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Stargazing Guide for the Southwest

Valley of Fire Star Gazing

Stargazing Tips

What is Stargazing

According to the Oxford English Dictionary, “One who gazes at stars. Often used as a familiar or contemptuous substitute for astrologer or astronomer.

Where to go Stargazing in the Southwest

The southwest has some amazing places to stargaze since we have vast lands that are far away from the ambient city lights. Below are some of the top stargazing areas in each site. Did we miss your favorite? If so, let us know!

Stargazing Tips

meteor shower Perseus with the Milky Way

Stargazing in Arizona

  • Arizona Sky Village
  • Grand Canyon National Park
  • Kitt Peak National Observatory
  • Lowell Observatory
  • McDowell Mountain Regional Park
  • Monument Valley
  • Mount Lemmon SkyCenter
  • Saguaro National Park
  • Sedona
  • Verde River Greenway State Natural Area

Stargazing in California

  • Black Hills, Imperial, and Riverside counties
  • Borrego Springs, San Diego County
  • Corn Springs, Riverside County
  • Death Valley National Park
  • Joshua Tree National Park, Riverside County
  • Midland Ghost Town, Riverside County
  • Milpitas Wash, Imperial County
  • Salton Sea, Riverside, and Imperial counties

Stargazing in Nevada

Stargazing in Utah

  • Antelope Island State Park
  • Arches National Park
  • Bryce Canyon National Park
  • Cedar Breaks National Monument
  • Natural Bridges Natural Monument

Stargazing Guide for the Southwest

Best time of Night to Stargaze

The darkest night is around midnight.

If you are wanting to view the Milky Way, the best time is from midnight to 5:00 AM from February to October and on nights that we have a new moon.

Please note, this will vary depending on the hemisphere, your latitude, and other factors.

What to Look For

  • Constellations
  • International Space Station
  • Meteor Showers
  • Moon
  • Planets
  • Shooting Stars
  • Stars
  • The Milky Way

What to Take Stargazing

  • Battery Back and Charging Cord
  • Binoculars
  • Blanket (keep everything on top of your blanket so it’s easy to find if something is dropped)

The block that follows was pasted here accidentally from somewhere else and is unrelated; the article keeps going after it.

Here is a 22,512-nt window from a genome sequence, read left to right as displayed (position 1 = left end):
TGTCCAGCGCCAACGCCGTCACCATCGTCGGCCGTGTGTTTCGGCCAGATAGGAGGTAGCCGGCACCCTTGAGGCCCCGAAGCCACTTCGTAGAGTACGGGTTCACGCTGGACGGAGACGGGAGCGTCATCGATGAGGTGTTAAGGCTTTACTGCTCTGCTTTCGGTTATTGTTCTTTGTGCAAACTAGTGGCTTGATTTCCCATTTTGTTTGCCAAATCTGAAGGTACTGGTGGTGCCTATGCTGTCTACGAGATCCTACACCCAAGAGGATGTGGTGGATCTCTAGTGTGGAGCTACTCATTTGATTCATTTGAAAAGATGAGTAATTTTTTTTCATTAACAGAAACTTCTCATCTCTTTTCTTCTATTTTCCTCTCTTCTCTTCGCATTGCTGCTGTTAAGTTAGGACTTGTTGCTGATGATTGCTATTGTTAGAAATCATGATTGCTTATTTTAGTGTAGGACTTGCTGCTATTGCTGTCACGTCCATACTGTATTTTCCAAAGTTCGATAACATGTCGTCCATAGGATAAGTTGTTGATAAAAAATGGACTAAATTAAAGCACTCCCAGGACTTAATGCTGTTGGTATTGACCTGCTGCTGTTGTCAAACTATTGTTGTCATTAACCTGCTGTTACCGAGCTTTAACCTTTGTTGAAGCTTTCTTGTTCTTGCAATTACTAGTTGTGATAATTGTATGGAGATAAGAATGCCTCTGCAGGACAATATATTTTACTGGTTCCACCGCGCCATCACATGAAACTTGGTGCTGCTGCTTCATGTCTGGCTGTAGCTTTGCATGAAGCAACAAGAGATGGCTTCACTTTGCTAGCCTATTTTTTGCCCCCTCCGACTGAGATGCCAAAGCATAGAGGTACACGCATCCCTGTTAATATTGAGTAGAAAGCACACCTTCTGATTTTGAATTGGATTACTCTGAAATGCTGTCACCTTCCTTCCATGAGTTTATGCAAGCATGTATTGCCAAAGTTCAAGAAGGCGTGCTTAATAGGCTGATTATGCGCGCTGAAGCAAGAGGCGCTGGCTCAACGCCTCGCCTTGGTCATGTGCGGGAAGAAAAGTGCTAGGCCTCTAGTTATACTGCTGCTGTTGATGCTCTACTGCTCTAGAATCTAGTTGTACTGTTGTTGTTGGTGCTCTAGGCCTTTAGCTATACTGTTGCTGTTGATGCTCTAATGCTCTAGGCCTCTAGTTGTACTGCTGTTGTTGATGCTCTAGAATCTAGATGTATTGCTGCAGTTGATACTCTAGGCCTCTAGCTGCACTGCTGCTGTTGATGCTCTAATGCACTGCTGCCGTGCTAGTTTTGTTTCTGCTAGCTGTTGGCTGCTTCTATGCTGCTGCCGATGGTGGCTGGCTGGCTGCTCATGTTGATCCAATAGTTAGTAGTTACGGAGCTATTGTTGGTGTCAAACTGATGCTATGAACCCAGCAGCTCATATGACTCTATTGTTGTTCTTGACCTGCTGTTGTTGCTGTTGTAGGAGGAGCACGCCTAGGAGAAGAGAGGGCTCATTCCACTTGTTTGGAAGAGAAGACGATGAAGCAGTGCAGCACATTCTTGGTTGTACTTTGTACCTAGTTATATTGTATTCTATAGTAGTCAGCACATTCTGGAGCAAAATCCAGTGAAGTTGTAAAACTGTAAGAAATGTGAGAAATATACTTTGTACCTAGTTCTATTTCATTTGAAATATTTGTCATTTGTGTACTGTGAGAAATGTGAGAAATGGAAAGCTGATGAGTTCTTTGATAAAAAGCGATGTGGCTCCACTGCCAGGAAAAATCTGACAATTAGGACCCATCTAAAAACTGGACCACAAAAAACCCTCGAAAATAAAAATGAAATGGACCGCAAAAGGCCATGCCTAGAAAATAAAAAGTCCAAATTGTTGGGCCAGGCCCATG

• Camera
  • Chair (beach chair low to the ground to see through your gear)
  • Cleaning towels (there could be a dew mist on your various lenses)
  • Flashlight (red torch)
  • Green laser pointer (good to point items out to your group)
  • Jacket or sweater (temps start to drop and it could be chilly)
  • Headlamp
  • Snacks (enjoy the night by taking snacks to enjoy while gazing at the sky)
  • Telescope
  • Tripod
  • Wildlife safety precautions and comfort (bug spray, etc.)

Mobile Apps for Stargazing

  1. Heavens Above
  2. Mobile Observatory
  3. Night Sky
  4. SkEye
  5. SkySafari
  6. SkyView
  7. StarLight
  8. Sky Map
  9. Star Rover
  10. Star Walk
  11. Stellarium Mobile 
Stargazing Tips

Mesmerizing Perseid Meteor Shower at Unique landscape anomaly Vasquez Rocks

Meteor Showers

  • the Quadrantids, in early January
  • the Perseids, in mid-August
  • the Geminids, in mid-December

Stargazing Tips

Darker skies. Cities are bright lights and pollution which will drown out your visibility to view the stars. Go far and high for the best spots!

Is it a star or a planet? If a bright light in the sky sparkles, it’s a star. If it doesn’t and appears stationary, it’s a planet. If an object is much brighter than those around it, there’s a good chance it’s a planet.

References Used

Stargazing Tips